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K Means Clustering
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K Means Clustering Machine Learning Algorithm: Introduction and Implementation

4 minute read | June 11, 2020
Sakshi Gupta

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Sakshi Gupta

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In this blog post, we are going to discuss the ‘K Means clustering Machine Learning algorithm’. Unlike the KNN Algorithm, K Means clustering is an Unsupervised Learning algorithm. Unsupervised learning does not involve the target output which means no training is provided to the system. And the system must learn on its own through determining and adapting to the structural characteristics in the input patterns. Unsupervised learning method works with unlabeled data in which the output is just based on the result of observations. Unsupervised learning generates a moderate accurate output but it is reliable. We can see below the different types of Unsupervised learning algorithms.

Now we will look at the Clustering technique and its use cases.

Inspired by this analysis and want to learn how to do it / wish to replicate this for your project? We can help you there. Just leave your email address in this google form and we will share the analysis with you within 48 hours.

K Means Clustering: Clustering Technique

Clustering is an unsupervised learning technique. Gestalt’s Law of similarity says that if two things are similar in some ways, they often share other characteristics. Similarly, a cluster is a set of similar data points or a set of points that are more similar to each other than to points in other clusters. In clustering unsupervised learning techniques, we provide unlabeled training datasets to an algorithm and we ask the algorithm to find some structure in the data. Output can be in the form of clustered or density-based or hierarchical.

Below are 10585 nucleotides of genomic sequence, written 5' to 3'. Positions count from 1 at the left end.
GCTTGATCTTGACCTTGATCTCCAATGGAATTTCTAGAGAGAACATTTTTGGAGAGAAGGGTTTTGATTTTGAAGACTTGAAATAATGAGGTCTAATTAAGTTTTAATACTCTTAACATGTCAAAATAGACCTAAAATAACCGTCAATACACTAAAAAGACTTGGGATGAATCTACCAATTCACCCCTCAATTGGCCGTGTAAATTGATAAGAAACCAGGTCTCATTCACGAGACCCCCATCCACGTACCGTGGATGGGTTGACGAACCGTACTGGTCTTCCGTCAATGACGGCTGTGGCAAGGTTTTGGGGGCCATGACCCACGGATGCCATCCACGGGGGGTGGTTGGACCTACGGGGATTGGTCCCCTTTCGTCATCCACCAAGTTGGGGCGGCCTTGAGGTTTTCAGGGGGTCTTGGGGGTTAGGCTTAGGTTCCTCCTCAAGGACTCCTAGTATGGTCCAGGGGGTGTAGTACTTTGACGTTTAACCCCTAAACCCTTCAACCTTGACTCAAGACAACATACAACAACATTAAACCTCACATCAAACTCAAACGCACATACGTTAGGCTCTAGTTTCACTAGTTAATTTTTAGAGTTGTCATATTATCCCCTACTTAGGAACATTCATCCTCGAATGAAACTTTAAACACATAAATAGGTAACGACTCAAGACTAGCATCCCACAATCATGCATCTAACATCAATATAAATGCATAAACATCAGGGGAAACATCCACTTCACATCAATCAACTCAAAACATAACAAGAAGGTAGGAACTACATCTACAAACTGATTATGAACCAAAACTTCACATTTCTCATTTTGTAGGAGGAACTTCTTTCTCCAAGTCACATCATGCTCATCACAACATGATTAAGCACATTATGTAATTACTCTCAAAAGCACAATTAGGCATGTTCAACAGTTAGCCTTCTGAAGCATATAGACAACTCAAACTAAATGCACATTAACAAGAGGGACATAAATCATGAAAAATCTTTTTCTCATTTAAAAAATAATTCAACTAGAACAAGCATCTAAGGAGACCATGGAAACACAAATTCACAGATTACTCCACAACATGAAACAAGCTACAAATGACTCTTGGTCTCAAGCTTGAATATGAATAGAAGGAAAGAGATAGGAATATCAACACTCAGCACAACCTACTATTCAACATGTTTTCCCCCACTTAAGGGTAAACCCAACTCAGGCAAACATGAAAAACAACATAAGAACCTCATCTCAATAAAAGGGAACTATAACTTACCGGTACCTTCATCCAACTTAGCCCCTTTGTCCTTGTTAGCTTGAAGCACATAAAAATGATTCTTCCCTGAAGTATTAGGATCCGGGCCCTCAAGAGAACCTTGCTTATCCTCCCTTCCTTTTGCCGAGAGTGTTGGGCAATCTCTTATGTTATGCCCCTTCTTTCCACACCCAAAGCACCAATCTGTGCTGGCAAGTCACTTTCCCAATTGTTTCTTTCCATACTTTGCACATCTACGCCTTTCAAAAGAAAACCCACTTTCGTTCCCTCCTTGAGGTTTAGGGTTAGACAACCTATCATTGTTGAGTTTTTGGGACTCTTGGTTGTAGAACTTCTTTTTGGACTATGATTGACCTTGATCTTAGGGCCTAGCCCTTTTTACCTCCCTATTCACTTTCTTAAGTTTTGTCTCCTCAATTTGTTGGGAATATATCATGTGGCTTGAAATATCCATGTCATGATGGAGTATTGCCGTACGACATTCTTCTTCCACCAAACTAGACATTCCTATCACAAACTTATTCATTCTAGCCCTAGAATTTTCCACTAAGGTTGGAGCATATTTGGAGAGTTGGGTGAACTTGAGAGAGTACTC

Clustering techniques can be used for:

1) Market Segmentation: Analyzing market and customer requirements to target the sale of selective products in certain demography.

2) Social Network Analysis: Based on user habits and social interactions we can group users in a certain cluster, assisting effective communication.

3) Detecting Anomalies or Outliers: Using clustering techniques to identify the outliers student in the classroom as some students outperformed other students or failed to even pass. Another example of anomaly detection would be Fraud detection in credit card transactions in banks.

In this post, we will discuss only the K Means Clustering Algorithm, its implementation, and use cases.

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K Means Clustering Algorithm

K Means Clustering Algorithm is the most popular algorithm. K-Means is an iterative algorithm. Let’s imagine we have a set of unlabeled data and we want to group the dataset into three clusters. K-Means the algorithm will assign each data point to one of the K groups based on the feature and similarities. Here are the steps by which we can achieve this using K-Means clustering:

  1. We will define the value of K which means we are going to create a K number of clusters. As in our example, we would like to create 3 cluster groups from the data set. so, the value of K will be 3.
  2. Initialize two randomly selected points from the cluster. This is called a centroid.